Mexicoâ€™s drug cartelsâ€”the poisonous fruit of a toxic drug war treeâ€”are overfishing the Sea of Cortez and exterminating the vaquita porpoise, the worldâ€™s rarest marine mammal:
Austrian filmmaker Richard Ladkani recorded the shocking and dangerous story of the activists, scientists and journalists risking their lives to save the rare whale in his documentary â€œSea of Shadows.â€
â€œThe film â€˜Sea of Shadowsâ€™ for me was one of the most important films that I’ve ever made, â€¦ Because here you have an example of criminal syndicates attacking planet Earth. And the clock’s really ticking, because if they continue to do what they do—if they continue their fight against this ocean, for money and greedâ€”they’re actually going to destroy one of the most beautiful places on Earth.”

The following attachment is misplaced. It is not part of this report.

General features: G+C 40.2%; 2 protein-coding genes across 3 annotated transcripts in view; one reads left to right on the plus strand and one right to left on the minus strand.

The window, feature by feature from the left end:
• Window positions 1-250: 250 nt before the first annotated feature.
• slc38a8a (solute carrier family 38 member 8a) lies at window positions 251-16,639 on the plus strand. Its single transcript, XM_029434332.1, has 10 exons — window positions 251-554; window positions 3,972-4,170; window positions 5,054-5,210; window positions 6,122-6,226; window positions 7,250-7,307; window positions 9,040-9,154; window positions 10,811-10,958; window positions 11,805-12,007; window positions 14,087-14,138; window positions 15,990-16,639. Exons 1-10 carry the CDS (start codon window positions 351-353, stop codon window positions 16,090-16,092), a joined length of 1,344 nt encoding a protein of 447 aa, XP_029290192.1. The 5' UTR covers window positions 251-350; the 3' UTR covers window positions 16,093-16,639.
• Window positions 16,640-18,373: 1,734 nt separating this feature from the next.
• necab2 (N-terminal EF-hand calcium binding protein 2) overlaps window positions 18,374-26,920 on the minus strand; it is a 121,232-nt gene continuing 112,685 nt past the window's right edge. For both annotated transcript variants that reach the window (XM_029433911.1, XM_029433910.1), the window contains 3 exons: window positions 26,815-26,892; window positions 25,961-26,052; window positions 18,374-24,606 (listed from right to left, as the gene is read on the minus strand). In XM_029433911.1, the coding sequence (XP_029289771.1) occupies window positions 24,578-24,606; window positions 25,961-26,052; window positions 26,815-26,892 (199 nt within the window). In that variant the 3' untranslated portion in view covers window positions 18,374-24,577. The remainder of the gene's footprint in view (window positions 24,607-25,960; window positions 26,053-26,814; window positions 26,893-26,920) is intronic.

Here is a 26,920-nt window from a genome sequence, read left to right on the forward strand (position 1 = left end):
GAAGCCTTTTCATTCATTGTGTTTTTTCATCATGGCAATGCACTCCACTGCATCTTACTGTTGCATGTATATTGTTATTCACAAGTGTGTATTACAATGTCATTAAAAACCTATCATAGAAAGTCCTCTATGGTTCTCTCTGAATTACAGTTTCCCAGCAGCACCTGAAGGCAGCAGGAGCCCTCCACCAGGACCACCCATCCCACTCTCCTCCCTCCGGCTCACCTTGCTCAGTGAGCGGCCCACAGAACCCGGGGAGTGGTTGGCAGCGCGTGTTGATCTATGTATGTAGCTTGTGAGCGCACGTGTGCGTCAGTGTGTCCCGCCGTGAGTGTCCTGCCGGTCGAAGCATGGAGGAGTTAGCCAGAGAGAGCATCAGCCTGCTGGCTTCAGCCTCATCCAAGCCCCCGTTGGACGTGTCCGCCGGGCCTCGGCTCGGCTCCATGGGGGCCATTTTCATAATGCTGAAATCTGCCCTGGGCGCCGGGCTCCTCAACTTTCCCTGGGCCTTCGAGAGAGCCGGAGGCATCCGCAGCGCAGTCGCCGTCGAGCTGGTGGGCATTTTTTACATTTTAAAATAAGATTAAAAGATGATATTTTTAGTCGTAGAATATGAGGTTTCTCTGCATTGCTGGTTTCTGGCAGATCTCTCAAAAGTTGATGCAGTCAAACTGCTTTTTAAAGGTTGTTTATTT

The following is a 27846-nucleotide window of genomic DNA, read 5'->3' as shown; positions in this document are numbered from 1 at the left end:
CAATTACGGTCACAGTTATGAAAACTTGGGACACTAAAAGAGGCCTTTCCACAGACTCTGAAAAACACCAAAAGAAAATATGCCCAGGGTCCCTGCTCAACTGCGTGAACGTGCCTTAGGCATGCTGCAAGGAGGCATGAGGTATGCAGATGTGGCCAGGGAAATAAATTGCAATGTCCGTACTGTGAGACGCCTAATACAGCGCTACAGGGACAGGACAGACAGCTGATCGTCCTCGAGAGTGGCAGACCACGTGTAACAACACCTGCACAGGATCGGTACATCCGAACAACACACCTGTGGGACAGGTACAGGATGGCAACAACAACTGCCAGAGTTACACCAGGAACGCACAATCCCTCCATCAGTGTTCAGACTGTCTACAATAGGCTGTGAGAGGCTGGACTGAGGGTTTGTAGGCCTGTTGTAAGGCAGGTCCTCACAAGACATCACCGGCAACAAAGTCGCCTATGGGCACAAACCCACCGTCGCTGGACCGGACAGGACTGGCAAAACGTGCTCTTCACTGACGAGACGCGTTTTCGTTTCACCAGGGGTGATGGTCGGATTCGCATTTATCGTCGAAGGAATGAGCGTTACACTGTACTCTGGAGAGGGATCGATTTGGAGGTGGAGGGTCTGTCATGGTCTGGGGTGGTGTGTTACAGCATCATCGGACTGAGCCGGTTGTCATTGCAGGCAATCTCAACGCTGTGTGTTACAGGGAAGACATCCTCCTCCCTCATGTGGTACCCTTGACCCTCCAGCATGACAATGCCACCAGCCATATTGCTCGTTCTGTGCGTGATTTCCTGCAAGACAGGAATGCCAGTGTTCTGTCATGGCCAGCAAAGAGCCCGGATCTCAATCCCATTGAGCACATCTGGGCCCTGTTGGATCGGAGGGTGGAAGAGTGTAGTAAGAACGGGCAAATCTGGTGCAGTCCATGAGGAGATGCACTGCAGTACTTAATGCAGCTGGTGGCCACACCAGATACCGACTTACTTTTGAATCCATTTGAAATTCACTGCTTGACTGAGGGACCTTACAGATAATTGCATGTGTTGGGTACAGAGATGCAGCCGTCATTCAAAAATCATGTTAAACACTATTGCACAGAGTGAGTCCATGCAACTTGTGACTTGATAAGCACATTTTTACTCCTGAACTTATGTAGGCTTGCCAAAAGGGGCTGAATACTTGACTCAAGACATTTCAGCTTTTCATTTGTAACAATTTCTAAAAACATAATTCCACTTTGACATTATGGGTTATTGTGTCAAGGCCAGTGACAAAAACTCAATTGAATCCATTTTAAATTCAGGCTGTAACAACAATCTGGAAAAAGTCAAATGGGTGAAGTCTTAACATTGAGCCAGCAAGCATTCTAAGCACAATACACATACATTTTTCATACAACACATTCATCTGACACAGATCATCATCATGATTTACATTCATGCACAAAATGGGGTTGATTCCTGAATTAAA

â€œNobody has ever heard about this war even happening,â€ the filmmaker goes on. â€œIt’s happening in the shadows, but only a five hoursâ€™ drive south of Los Angeles. And here you have a species go extinctâ€”the smallest whale on earth, a beautiful creature right out of a Disney movie, the vaquita.” [â€¦]
Drug cartels became involved in the â€¦ fishing trade partly because â€¦ itâ€™s much easier money than selling narcotics. Their â€¦ overfishing of the Sea of Cortez â€¦ makes it even more difficult for efforts to save the vaquita to take place because of the deadly threat that getting involved poses to activists, journalists and scientists, as well as to the very fishermen entangled in the trade. [â€¦]
Cartels that aid the Sixth Great Extinction also make it difficult for researchers working in Mexicoâ€™s interior. Environmental protection in Mexico often doesnâ€™t get funded or implemented as meager financial resources get used up fighting an ineffectual and never-ending drug war.